Originally published on my blog here in October 2007What reuirements are there for a history of popular music? In some ways Clarke's work seems to fit the bill admirably While he doesn't actually define what he means by the phrase and discusses music which has never been all that popular with the general public the book basically covers music from non classical genres in the US from the early nineteenth century to the 1960s He talks briefly about British music in the eighteenth century and again looks at the UK in the prelude to the British invasion of the mid sixties and ends with some discussion of later trends of which later and a couple of paragraphs about the music of the rest of the world but actually he what Clarke is looking at and what the history of popular music effectively boils down to is the way that the modern music industry developed from the first publishers of sheet music for a mass market In musical terms the body of work produced by this industry most deserves the label popular as a major part of the American cultural domination of the modern world This doesn't just include music which is popular at the time but should reasonably also discuss the music which influences popular genres or is not yet popular such as the blues and popular music which is no longer primary in the market such as post war jazz Clarke does both perhaps concentrating too much on the latter Overall he has chosen a reasonable interpretation of what is meant by popular musicThe author of such a history must be knowledgeable about the subject; this is not so easy as it sounds as there are few people who know much about nineteenth century black face performers and about bebop While Clarke manages this admirably up to about 1965 he is opinionated and dismissive of almost all popular music since then jazz becoming a niche interest by that time no longer really falls into the popular category and should really have been discussed mainly to suggest reasons why it became less popular it became viewed as art music but was this because it became difficult to understand as a listener or was it due to perception or marketing?This brings us to the main problem with the book which is this antipathy to anything recent than 1965 or so that isn't jazz The problem with rock music as Clarke sees it is poor musicianship It is certainly true that the standard to which instruments are played is often lower though there are virtuoso players many heavy rock guitarists for example and the stars are often bolstered by unsung session musicians and Clarke misses the opportunity to point to one of the most famous examples of this the original single version of Mr Tamborine Man by the Byrds or by production techniues which smooth over the rough edges However the democratisation of popular music brought in by rock and roll is something of a return to the earlier traditions of folk musics with the first half of the twentieth century where professional players and singers provided music for the masses being something of an aberration This change though is effectively what Clarke means as the fall of popular music and he talks about it as the legacy of the fame of Elvis Presley as a former truck driver with no musical education and the Beatles who made it fashionable for bands to write their own material however poor rather than relying on professional song writers However rock music is popular without a doubt and despite the judgements explicitly promised in the title a history of popular music shouldn't be so dismissive particularly as it leads to the omission of several important developments It would be possible to dismiss jazz for eually personal reasons I used to feel that except in the hands of an absolute master improvised solos were just too banal to be worth listening to for example just because the author doesn't like a genre doesn't mean that it's not popular musicSome of the issues he raises have basically ceased to be the case Clarke bemoans the loss of local music stores with knowledgeable personnel and the Internet has or less replaced this as people can order just about any recording that's in print and many that aren't through or other record stores view Web sites which tell them anything they want to know about a band and listen to music from local or not so local up and coming musicians through MySpace and its competitors Similarly he is scathing about the uality of US radio and the rise of independent media such as podcasting has thrown up an alternative However since the nature of podcasts is that the listener needs to actively subscribe it reuires engagement than overhearing a radio station playing inside a shop so the two kinds of media are not precisely parallel The current fuss about the sharing of music over the Internet is also something which might well have been mentioned had the book been written now and the importance of the Internet is a measure of how much has changed in the last ten years it would follow on from the discussion of earlier attempts by the music industry to act restrictively against changes in the marketplaceIn other cases his opinionated stance means that Clarke almost completely ignores developments which to me seem to be important The rise of the power of an artist's image is really important in modern popular music and it is not something ever mentioned directly MTV and video crucial elements of this change get a brief mention There are entire genres and approaches to music making that are either completely punk or almost completely reggae left out Synthesisers are ignored As a result The Rise and Fall of Popular Music is at best a personal history of popular music rather than one which covers everything which should really be in such a bookIn the end it is fascinating to read but will probably infuriate many readers Re reading it now has certainly inspired me to listen to jazz and that means that The Rise and Fall of Popular Music has done the best thing that a book on music can do which is to send the reader back to the music itself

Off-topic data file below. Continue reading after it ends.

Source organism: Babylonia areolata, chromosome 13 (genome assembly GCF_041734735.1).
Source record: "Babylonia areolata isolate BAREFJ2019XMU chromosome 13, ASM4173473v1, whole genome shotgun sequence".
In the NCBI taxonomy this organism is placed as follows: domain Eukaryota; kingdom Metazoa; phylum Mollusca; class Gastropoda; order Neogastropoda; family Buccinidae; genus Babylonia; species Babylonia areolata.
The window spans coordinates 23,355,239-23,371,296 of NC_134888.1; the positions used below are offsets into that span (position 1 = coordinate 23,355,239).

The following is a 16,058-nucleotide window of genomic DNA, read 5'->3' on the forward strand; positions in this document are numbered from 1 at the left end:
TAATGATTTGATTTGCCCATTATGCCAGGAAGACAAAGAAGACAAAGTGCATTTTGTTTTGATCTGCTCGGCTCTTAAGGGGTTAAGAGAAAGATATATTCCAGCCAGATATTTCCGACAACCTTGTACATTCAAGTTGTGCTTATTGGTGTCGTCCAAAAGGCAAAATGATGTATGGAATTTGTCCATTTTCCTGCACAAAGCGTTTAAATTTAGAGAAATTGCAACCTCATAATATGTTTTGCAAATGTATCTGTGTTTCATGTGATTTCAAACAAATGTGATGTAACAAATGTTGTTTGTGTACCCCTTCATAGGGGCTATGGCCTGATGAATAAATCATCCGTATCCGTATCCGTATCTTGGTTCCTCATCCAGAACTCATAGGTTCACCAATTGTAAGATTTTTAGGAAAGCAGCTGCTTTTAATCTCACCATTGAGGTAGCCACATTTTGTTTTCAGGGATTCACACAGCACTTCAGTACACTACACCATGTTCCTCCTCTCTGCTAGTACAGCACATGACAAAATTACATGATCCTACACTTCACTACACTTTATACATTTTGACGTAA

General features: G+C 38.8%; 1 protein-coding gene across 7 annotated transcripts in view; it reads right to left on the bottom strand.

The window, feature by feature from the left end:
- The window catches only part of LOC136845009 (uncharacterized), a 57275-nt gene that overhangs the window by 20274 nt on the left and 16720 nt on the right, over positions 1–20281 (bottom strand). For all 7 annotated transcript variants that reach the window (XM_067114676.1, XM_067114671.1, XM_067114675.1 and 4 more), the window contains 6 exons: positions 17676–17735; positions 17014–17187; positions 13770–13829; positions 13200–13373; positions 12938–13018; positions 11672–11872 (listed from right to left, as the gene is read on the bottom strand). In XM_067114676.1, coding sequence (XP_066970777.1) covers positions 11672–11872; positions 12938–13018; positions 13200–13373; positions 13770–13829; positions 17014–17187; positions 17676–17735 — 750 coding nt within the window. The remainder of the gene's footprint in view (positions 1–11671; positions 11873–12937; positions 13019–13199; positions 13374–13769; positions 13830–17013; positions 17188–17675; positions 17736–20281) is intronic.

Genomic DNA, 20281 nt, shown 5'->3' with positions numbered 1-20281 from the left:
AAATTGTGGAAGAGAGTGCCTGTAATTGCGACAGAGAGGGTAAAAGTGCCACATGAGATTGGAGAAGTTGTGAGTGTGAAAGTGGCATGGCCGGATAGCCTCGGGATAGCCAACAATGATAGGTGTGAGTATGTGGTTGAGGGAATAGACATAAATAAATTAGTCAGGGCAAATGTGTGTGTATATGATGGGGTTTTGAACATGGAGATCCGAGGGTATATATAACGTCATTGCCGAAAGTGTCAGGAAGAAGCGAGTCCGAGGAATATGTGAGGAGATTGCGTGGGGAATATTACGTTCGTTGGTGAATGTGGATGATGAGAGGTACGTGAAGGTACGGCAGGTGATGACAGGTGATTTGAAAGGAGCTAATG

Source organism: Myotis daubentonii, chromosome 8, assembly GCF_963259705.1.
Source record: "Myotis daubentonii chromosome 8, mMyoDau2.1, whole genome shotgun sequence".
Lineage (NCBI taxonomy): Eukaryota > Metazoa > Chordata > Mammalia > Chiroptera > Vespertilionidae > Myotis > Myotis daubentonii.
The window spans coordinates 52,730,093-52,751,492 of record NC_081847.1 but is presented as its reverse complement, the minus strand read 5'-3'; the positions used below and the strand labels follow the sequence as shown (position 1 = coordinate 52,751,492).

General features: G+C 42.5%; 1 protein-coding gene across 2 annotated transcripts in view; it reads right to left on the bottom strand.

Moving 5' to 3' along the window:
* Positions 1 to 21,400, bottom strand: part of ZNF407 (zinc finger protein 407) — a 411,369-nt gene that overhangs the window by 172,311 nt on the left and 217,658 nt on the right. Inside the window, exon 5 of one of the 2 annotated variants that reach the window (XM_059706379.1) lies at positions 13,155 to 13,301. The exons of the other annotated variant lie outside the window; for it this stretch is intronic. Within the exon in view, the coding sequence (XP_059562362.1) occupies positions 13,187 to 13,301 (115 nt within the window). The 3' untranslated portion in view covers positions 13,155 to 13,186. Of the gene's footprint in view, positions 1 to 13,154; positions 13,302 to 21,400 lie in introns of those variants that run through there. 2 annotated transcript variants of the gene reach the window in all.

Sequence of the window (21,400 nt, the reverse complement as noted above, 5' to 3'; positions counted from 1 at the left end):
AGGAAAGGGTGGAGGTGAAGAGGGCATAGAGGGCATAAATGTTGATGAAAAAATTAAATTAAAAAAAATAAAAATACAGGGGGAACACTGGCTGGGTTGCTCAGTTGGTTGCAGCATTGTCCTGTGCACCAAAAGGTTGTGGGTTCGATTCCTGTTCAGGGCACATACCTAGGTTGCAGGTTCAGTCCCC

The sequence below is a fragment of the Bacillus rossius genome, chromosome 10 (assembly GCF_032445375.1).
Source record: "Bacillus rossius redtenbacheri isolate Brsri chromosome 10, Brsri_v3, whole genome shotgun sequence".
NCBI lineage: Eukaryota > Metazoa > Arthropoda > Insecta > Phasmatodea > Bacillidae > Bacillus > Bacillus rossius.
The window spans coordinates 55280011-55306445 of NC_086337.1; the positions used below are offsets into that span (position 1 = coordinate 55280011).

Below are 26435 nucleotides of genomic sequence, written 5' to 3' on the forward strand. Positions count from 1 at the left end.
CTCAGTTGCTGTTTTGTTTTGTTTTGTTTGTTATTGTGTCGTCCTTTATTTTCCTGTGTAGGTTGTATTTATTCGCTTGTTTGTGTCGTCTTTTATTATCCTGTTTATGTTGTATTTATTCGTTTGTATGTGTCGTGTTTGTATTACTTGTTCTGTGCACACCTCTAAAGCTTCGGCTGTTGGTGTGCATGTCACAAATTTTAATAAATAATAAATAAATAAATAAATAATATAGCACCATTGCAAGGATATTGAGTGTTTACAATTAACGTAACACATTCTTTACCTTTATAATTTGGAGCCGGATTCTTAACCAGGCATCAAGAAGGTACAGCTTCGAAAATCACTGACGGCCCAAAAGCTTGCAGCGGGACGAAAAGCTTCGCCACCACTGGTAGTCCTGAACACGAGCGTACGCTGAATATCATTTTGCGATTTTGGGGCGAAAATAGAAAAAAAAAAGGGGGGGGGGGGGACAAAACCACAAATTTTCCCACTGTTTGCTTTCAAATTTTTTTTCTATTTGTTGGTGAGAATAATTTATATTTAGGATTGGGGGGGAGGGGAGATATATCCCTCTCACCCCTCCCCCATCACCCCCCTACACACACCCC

3. Mel Mel says:

    I was really excited about this book at first but really It's just written very blandly It resembles a half assed dissertation than anything Couldn't get through it at all Very elementary and uninteresting which is unfortunate considering the subject matter itself is fascinating This could have been an amazing read with the proper execution

  4. Brandon Clark Brandon Clark says:

    I read the first 200 pages and uit I hate giving up on books but this one was unbearable A promising subject but executed poorly Very dull

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The Rise and Fall of Popular Music [Read] ➳ The Rise and Fall of Popular Music Author Donald Clarke – Popular music a melding of folk and commerical music with its roots in Renaissance Europe has reached both zenith and nadir in this century So argues music critic and historian Donald Clarke in his br Popular music a melding of and Fall eBook ↠ folk and commerical music with its roots in Renaissance Europe has reached both zenith and nadir in this century So argues music critic and historian Donald Clarke in his broad and vibrant history Navigating the many streams that flow into the river of pop his chronicle matches authoritative perspective with controversial and convincing commentary.